Frustrating as this tactic is at times, it helps businesses maximize their profits with each customer. Airlines, retailers, energy, and financial services firms have used dynamic pricing for decades.

In industries where consumer demand for products fluctuates (think taking a flight on a Wednesday afternoon in August versus the night before Thanksgiving), dynamic pricing responds to consumer demands.

 Why it matters: 

Gartner research supports the finding that dynamic pricing outperforms manual marketing methods (full report available to Gartner clients).

Take Amazon as an example. Amazon uses dynamic pricing across its catalog of products. Research found that prices for products on Amazon over Black Friday averaged 14% lower than on other platforms—including Walmart and Target—in part because of the company’s use of automation software to change its prices based on real-time factors like consumer demand and competitor pricing.

Increasingly, businesses of all sizes are getting in on the dynamic pricing action. Analysis from Feedvisor found that use of repricing software increased in 2018 among sellers of all sizes, especially those that sell between $250,000 and $2,000,000 per year.

 How to try it: 

Consider pricing optimization software with scenario planning. A tool that provides product pricing intelligence can let your SMB define smart pricing rules based on product unit costs and competitor prices.

Once you’ve found the right tool, establish a price-value optimization strategy. Empower it with methods to monitor and analyze prices and demand activity by segment and market in real time, across all open market platforms.

Avoid price competition and targeted discounting where possible. Instead, focus on differentiation strategies when challenged by competitive pricing. Establish price floors and ceilings. Finally, look for patterns and apply contribution analysis to understand forces behind anomalous price fluctuations.

Don’t forget: Early adoption can propel you ahead of your competition

Thanks to advances in marketing technology (aka martech), marketers have more tools at their disposal than ever before.

While the high volume of choice can make it hard to know which tech tools and tactics are best for your business, if early adoption of even one of the above technologies is possible, you stand a strong chance of sailing past competitors in 2019.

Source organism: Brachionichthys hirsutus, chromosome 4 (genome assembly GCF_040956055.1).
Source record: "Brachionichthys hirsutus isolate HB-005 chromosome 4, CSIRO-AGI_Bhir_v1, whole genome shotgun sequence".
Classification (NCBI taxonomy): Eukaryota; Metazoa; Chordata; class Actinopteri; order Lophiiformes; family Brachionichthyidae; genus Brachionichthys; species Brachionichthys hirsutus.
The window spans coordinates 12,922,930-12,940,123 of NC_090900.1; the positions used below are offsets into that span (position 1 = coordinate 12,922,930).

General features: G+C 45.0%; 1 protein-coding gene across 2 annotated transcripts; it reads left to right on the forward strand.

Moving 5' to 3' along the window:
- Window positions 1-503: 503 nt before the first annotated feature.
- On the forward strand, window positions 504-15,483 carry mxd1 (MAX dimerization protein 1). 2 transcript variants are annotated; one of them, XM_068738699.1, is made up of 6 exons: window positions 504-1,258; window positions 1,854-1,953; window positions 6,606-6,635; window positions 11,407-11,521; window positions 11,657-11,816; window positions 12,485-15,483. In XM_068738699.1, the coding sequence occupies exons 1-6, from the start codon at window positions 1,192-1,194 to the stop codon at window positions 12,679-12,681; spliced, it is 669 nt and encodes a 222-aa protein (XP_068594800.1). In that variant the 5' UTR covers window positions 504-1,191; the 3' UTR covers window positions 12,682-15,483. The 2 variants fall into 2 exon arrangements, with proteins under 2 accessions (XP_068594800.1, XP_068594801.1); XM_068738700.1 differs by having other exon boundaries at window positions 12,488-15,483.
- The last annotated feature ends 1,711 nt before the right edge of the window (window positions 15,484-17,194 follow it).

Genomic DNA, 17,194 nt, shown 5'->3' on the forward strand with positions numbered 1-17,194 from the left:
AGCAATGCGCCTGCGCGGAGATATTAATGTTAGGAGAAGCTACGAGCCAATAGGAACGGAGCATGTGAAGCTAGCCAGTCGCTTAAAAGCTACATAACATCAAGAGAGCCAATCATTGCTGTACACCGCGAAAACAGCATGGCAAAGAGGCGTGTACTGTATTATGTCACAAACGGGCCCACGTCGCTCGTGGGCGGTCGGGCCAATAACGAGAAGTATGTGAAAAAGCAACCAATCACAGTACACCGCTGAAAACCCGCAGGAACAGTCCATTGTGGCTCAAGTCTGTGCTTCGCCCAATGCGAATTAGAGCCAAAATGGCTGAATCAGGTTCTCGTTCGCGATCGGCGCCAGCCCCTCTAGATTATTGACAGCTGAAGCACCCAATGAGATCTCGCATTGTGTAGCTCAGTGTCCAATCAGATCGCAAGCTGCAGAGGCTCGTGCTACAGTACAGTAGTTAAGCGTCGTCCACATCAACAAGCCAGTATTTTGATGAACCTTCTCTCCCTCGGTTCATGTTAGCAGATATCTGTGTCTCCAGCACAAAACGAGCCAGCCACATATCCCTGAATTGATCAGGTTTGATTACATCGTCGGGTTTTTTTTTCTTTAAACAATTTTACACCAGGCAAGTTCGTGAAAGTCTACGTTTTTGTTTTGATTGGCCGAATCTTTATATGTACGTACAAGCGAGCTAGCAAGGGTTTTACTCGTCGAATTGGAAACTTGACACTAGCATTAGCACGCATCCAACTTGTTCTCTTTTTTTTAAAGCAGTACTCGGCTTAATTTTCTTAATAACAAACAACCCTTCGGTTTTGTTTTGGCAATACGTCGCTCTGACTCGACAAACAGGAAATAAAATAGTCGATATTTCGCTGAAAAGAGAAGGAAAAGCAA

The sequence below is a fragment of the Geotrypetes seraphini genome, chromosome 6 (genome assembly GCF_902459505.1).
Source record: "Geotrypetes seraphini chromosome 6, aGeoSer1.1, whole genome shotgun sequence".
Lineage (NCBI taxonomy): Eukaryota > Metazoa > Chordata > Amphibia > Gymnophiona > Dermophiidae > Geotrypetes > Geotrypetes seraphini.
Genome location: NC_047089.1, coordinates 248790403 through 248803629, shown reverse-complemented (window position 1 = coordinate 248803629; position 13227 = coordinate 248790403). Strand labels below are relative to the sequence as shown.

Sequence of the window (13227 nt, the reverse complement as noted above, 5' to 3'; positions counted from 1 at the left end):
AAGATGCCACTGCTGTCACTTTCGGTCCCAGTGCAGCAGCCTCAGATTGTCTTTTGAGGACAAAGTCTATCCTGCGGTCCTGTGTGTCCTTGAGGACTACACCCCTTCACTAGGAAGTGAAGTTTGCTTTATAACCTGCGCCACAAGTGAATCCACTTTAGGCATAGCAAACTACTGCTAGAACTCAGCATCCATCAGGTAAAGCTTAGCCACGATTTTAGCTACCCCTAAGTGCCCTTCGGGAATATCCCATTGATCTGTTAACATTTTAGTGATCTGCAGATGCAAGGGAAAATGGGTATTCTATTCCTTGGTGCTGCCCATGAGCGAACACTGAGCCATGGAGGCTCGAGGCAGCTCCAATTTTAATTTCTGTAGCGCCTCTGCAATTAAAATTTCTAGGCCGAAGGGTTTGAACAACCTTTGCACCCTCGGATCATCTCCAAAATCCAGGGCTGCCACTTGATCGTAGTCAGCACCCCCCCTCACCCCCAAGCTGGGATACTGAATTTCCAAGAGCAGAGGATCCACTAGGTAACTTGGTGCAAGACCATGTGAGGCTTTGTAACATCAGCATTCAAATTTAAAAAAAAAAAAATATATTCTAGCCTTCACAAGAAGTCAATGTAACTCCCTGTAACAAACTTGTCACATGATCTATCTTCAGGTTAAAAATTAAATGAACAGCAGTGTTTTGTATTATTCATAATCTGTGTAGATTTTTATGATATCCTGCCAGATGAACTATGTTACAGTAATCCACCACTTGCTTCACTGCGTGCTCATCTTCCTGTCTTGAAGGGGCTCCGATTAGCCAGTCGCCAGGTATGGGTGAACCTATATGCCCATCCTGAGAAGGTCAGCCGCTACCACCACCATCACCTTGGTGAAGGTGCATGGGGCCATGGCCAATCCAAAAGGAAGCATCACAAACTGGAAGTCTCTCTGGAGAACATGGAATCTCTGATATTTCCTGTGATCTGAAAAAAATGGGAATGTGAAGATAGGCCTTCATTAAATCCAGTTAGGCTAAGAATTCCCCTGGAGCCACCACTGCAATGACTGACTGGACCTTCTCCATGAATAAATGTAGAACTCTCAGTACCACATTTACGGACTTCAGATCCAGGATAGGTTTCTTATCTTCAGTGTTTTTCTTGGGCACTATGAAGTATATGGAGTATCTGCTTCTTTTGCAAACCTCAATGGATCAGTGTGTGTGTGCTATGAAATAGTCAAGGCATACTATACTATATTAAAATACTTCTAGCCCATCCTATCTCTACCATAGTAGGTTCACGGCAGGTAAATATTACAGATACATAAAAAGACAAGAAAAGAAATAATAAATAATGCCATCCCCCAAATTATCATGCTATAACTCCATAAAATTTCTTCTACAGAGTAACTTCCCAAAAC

Need more marketing software options?

Visit Capterra’s directory


Between July and September 2018, we surveyed 715 SMB leaders of U.S.-based businesses with between 2 and 249 employees and less than $100 million USD in enterprise-wide annual revenue. Respondents were required to be involved in purchasing technologies for their organizations and hold the role of manager or above within their companies. An industry needed at least 50 survey respondents to be included in this report.

Looking for Marketing Automation software? Check out Capterra's list of the best Marketing Automation software solutions.

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About the Author


Lauren Maffeo

Lauren Maffeo leads business intelligence research at Capterra, which matches software shoppers with the right tools and technologies to grow their businesses. As an analyst, Lauren’s areas of interest include speech and natural language tools, data mining techniques, predictive analytics, and building a business case for data science. She has presented her research on bias in AI at Princeton and Columbia Universities, Twitter’s San Francisco headquarters, and Google DevFest DC, among others. She is also a member of the Association for Computing Machinery’s Distinguished Speakers Program.



Thank for this write up. I have an observation if you don’t mind pls. I think when you’re talking about digital marketing, not everybody can afford to invest in all you have just listed here. Well chatbot may be okay but at least one can still start from using social media. My point is, before one can invest in any of the options you discussed here, having a good website and social medial presence is the first to consider.


The article is written in a manner as if you know what am I thinking like you are writing a book and you very well know your audience. The language that is a barrier has been made easier here; it is a great blog with amazing knowledge. A great read. I’ll definitely be back.